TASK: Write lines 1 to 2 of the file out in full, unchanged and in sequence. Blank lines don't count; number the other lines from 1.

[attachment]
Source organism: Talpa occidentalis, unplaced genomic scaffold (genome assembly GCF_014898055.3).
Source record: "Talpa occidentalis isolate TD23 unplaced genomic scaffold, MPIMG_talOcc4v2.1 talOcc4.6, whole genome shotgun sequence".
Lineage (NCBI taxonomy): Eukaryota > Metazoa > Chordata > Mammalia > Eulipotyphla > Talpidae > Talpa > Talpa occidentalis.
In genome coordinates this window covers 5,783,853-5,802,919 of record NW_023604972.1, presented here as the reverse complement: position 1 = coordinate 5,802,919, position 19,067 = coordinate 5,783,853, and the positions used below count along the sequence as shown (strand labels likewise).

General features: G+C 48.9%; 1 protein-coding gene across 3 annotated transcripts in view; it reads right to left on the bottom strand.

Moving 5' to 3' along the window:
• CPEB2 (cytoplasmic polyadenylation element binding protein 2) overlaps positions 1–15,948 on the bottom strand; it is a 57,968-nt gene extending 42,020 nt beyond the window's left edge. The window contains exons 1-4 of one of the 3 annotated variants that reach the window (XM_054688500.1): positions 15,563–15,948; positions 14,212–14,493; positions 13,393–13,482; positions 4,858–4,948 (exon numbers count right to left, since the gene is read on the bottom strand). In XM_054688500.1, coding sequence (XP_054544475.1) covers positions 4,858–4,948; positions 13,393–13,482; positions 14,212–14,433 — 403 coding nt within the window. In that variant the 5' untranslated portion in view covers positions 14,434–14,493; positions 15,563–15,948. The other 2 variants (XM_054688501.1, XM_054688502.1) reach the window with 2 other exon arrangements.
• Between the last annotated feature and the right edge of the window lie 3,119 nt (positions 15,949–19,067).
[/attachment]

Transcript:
Source organism: Talpa occidentalis, unplaced genomic scaffold (genome assembly GCF_014898055.3).
Source record: "Talpa occidentalis isolate TD23 unplaced genomic scaffold, MPIMG_talOcc4v2.1 talOcc4.6, whole genome shotgun sequence".